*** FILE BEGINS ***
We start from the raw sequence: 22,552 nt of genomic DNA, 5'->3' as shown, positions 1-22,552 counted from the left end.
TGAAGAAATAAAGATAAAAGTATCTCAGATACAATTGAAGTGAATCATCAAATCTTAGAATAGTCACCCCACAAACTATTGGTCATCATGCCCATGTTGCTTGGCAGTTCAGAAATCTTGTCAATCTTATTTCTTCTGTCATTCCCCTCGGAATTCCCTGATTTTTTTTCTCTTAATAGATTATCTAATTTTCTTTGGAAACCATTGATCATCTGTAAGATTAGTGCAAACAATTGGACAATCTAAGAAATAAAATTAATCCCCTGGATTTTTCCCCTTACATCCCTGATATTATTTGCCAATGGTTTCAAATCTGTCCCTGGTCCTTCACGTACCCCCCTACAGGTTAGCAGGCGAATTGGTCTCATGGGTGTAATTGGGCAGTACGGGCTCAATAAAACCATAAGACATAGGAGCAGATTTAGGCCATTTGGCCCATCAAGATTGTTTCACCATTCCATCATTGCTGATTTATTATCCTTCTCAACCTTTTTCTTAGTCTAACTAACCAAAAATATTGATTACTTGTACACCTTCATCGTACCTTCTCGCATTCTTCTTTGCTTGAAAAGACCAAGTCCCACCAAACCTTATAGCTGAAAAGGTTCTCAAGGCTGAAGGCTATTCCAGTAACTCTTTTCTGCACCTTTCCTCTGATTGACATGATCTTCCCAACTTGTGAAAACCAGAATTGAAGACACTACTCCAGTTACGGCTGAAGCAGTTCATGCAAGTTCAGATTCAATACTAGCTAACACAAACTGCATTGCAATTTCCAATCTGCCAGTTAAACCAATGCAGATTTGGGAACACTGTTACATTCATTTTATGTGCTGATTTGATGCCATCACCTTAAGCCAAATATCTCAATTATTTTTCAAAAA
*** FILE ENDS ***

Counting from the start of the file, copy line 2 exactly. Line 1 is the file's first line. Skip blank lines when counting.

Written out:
TGAAGAAATAAAGATAAAAGTATCTCAGATACAATTGAAGTGAATCATCAAATCTTAGAATAGTCACCCCACAAACTATTGGTCATCATGCCCATGTTGCTTGGCAGTTCAGAAATCTTGTCAATCTTATTTCTTCTGTCATTCCCCTCGGAATTCCCTGATTTTTTTTCTCTTAATAGATTATCTAATTTTCTTTGGAAACCATTGATCATCTGTAAGATTAGTGCAAACAATTGGACAATCTAAGAAATAAAATTAATCCCCTGGATTTTTCCCCTTACATCCCTGATATTATTTGCCAATGGTTTCAAATCTGTCCCTGGTCCTTCACGTACCCCCCTACAGGTTAGCAGGCGAATTGGTCTCATGGGTGTAATTGGGCAGTACGGGCTCAATAAAACCATAAGACATAGGAGCAGATTTAGGCCATTTGGCCCATCAAGATTGTTTCACCATTCCATCATTGCTGATTTATTATCCTTCTCAACCTTTTTCTTAGTCTAACTAACCAAAAATATTGATTACTTGTACACCTTCATCGTACCTTCTCGCATTCTTCTTTGCTTGAAAAGACCAAGTCCCACCAAACCTTATAGCTGAAAAGGTTCTCAAGGCTGAAGGCTATTCCAGTAACTCTTTTCTGCACCTTTCCTCTGATTGACATGATCTTCCCAACTTGTGAAAACCAGAATTGAAGACACTACTCCAGTTACGGCTGAAGCAGTTCATGCAAGTTCAGATTCAATACTAGCTAACACAAACTGCATTGCAATTTCCAATCTGCCAGTTAAACCAATGCAGATTTGGGAACACTGTTACATTCATTTTATGTGCTGATTTGATGCCATCACCTTAAGCCAAATATCTCAATTATTTTTCAAAAA